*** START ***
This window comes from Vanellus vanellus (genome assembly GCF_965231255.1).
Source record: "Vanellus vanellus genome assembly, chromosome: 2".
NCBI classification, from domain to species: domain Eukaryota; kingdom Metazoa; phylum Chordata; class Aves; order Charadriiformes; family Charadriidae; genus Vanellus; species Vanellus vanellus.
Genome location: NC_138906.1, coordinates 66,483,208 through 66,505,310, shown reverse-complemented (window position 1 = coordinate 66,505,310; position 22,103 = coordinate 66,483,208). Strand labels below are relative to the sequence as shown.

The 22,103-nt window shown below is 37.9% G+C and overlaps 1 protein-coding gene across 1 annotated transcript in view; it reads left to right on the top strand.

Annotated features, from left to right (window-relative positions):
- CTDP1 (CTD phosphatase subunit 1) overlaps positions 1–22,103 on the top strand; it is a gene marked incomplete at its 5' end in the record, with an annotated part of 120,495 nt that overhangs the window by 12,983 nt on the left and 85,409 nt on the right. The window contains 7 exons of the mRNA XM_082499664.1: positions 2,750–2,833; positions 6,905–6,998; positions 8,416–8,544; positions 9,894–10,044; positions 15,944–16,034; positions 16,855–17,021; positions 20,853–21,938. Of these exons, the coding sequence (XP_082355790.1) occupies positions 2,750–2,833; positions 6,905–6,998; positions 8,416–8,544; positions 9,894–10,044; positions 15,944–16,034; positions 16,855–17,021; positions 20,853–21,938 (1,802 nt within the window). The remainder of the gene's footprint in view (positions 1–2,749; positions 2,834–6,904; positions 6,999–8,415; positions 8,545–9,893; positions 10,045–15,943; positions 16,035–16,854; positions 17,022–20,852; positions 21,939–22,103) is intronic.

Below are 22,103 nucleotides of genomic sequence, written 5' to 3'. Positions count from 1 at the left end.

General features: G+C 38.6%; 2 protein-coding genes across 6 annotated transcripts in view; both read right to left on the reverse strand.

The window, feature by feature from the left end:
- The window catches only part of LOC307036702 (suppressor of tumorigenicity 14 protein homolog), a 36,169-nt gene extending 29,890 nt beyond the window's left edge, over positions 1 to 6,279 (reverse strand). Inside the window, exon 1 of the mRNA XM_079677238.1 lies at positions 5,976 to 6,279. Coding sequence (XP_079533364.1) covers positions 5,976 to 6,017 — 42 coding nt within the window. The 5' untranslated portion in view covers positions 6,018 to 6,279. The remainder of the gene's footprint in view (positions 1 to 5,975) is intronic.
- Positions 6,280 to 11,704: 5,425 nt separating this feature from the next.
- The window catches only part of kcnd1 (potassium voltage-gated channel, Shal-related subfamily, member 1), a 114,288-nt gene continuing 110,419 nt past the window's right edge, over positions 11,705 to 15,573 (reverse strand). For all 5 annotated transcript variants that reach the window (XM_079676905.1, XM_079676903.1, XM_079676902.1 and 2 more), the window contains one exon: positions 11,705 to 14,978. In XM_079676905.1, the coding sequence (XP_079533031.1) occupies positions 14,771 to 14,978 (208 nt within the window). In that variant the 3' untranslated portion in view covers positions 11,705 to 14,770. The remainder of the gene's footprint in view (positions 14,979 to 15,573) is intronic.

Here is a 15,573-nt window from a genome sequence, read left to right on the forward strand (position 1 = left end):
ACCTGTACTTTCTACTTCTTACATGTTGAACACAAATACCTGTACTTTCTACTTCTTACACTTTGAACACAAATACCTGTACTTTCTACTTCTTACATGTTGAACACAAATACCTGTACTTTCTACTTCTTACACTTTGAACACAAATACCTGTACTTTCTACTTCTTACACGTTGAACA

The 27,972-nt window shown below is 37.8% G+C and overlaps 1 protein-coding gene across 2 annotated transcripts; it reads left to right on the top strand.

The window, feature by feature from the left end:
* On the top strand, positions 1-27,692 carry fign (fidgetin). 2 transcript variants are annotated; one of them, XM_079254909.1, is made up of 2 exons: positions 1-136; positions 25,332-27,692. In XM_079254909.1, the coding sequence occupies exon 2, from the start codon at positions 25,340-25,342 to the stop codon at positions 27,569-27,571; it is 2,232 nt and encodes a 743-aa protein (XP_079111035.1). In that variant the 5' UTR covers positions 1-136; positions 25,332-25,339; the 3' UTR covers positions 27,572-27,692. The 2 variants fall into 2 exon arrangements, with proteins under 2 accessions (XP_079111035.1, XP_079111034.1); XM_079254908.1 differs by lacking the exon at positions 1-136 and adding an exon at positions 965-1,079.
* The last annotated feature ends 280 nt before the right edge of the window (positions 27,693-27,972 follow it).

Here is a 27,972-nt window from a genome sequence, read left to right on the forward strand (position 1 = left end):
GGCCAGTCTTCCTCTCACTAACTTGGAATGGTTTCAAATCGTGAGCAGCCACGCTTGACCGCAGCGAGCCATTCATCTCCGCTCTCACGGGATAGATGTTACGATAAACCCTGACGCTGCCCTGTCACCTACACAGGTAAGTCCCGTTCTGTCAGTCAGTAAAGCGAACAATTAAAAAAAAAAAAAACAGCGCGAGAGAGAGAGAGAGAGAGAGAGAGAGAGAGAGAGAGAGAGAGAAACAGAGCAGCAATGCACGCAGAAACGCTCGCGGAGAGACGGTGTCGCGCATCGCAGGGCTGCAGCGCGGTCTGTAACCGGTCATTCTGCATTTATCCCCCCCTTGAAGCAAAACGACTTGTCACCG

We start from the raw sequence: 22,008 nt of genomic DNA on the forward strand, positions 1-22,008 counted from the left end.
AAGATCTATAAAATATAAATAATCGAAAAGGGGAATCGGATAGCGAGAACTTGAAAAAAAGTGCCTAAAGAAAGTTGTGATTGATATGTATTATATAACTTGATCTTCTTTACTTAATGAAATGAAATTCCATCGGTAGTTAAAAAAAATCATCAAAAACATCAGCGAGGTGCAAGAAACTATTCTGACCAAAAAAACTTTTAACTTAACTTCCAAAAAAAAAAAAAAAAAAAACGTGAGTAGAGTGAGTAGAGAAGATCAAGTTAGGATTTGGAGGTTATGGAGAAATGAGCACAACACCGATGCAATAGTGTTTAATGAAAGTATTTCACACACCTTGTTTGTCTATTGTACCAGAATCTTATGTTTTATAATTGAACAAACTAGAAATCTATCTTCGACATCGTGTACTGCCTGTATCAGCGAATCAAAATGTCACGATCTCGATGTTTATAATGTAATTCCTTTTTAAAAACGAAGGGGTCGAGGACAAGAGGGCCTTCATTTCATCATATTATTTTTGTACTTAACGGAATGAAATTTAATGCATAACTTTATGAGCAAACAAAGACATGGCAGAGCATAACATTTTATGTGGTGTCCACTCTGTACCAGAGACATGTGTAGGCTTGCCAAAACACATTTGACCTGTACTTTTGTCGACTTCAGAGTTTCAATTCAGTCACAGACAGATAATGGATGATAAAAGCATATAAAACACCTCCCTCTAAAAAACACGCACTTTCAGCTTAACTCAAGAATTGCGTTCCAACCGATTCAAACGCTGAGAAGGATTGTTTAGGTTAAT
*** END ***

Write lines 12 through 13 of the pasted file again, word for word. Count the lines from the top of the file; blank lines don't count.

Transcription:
- Positions 6,280 to 11,704: 5,425 nt separating this feature from the next.
- The window catches only part of kcnd1 (potassium voltage-gated channel, Shal-related subfamily, member 1), a 114,288-nt gene continuing 110,419 nt past the window's right edge, over positions 11,705 to 15,573 (reverse strand). For all 5 annotated transcript variants that reach the window (XM_079676905.1, XM_079676903.1, XM_079676902.1 and 2 more), the window contains one exon: positions 11,705 to 14,978. In XM_079676905.1, the coding sequence (XP_079533031.1) occupies positions 14,771 to 14,978 (208 nt within the window). In that variant the 3' untranslated portion in view covers positions 11,705 to 14,770. The remainder of the gene's footprint in view (positions 14,979 to 15,573) is intronic.